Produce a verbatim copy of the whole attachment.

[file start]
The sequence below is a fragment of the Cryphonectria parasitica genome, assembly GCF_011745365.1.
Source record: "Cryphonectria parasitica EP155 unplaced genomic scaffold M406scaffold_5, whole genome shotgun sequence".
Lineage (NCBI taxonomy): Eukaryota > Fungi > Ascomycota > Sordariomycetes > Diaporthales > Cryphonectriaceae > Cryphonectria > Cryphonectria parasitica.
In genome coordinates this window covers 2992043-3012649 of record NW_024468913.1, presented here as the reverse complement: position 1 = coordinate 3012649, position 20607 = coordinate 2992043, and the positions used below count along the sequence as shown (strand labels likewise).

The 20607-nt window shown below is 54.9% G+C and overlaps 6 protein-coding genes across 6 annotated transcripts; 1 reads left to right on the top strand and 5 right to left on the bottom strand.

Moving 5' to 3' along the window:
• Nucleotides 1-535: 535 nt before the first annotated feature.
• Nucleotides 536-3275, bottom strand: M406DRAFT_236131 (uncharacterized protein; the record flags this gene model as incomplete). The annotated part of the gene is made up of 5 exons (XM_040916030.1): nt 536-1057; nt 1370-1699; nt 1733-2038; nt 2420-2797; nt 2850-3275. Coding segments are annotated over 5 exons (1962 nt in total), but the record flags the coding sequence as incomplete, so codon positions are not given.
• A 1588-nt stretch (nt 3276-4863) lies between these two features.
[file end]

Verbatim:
The sequence below is a fragment of the Cryphonectria parasitica genome, assembly GCF_011745365.1.
Source record: "Cryphonectria parasitica EP155 unplaced genomic scaffold M406scaffold_5, whole genome shotgun sequence".
Lineage (NCBI taxonomy): Eukaryota > Fungi > Ascomycota > Sordariomycetes > Diaporthales > Cryphonectriaceae > Cryphonectria > Cryphonectria parasitica.
In genome coordinates this window covers 2992043-3012649 of record NW_024468913.1, presented here as the reverse complement: position 1 = coordinate 3012649, position 20607 = coordinate 2992043, and the positions used below count along the sequence as shown (strand labels likewise).

The 20607-nt window shown below is 54.9% G+C and overlaps 6 protein-coding genes across 6 annotated transcripts; 1 reads left to right on the top strand and 5 right to left on the bottom strand.

Moving 5' to 3' along the window:
• Nucleotides 1-535: 535 nt before the first annotated feature.
• Nucleotides 536-3275, bottom strand: M406DRAFT_236131 (uncharacterized protein; the record flags this gene model as incomplete). The annotated part of the gene is made up of 5 exons (XM_040916030.1): nt 536-1057; nt 1370-1699; nt 1733-2038; nt 2420-2797; nt 2850-3275. Coding segments are annotated over 5 exons (1962 nt in total), but the record flags the coding sequence as incomplete, so codon positions are not given.
• A 1588-nt stretch (nt 3276-4863) lies between these two features.